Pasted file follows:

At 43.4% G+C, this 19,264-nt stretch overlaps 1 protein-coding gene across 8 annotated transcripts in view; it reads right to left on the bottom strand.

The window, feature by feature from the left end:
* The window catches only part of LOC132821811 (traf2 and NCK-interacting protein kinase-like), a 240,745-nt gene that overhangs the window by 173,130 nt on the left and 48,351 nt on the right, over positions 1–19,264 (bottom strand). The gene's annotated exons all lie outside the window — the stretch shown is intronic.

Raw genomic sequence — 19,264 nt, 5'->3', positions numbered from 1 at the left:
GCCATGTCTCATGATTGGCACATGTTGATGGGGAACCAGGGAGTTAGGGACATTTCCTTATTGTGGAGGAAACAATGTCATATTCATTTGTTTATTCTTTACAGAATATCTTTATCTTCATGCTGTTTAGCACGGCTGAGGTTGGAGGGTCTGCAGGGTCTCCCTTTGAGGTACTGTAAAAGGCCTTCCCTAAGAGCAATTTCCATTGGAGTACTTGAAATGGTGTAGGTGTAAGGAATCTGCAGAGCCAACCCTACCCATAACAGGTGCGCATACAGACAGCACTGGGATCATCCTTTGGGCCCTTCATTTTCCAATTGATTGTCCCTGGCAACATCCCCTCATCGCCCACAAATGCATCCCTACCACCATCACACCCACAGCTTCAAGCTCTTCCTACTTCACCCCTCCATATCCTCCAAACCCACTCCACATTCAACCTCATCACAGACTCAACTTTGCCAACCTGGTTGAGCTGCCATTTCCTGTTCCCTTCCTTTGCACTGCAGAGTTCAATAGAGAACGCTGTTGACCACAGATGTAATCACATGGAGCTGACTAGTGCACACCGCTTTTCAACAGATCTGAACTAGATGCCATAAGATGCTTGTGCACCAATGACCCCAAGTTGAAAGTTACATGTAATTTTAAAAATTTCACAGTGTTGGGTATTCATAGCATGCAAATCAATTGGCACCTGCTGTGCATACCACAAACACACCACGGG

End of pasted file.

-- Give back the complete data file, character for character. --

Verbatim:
At 43.4% G+C, this 19,264-nt stretch overlaps 1 protein-coding gene across 8 annotated transcripts in view; it reads right to left on the bottom strand.

The window, feature by feature from the left end:
* The window catches only part of LOC132821811 (traf2 and NCK-interacting protein kinase-like), a 240,745-nt gene that overhangs the window by 173,130 nt on the left and 48,351 nt on the right, over positions 1–19,264 (bottom strand). The gene's annotated exons all lie outside the window — the stretch shown is intronic.

Raw genomic sequence — 19,264 nt, 5'->3', positions numbered from 1 at the left:
GCCATGTCTCATGATTGGCACATGTTGATGGGGAACCAGGGAGTTAGGGACATTTCCTTATTGTGGAGGAAACAATGTCATATTCATTTGTTTATTCTTTACAGAATATCTTTATCTTCATGCTGTTTAGCACGGCTGAGGTTGGAGGGTCTGCAGGGTCTCCCTTTGAGGTACTGTAAAAGGCCTTCCCTAAGAGCAATTTCCATTGGAGTACTTGAAATGGTGTAGGTGTAAGGAATCTGCAGAGCCAACCCTACCCATAACAGGTGCGCATACAGACAGCACTGGGATCATCCTTTGGGCCCTTCATTTTCCAATTGATTGTCCCTGGCAACATCCCCTCATCGCCCACAAATGCATCCCTACCACCATCACACCCACAGCTTCAAGCTCTTCCTACTTCACCCCTCCATATCCTCCAAACCCACTCCACATTCAACCTCATCACAGACTCAACTTTGCCAACCTGGTTGAGCTGCCATTTCCTGTTCCCTTCCTTTGCACTGCAGAGTTCAATAGAGAACGCTGTTGACCACAGATGTAATCACATGGAGCTGACTAGTGCACACCGCTTTTCAACAGATCTGAACTAGATGCCATAAGATGCTTGTGCACCAATGACCCCAAGTTGAAAGTTACATGTAATTTTAAAAATTTCACAGTGTTGGGTATTCATAGCATGCAAATCAATTGGCACCTGCTGTGCATACCACAAACACACCACGGG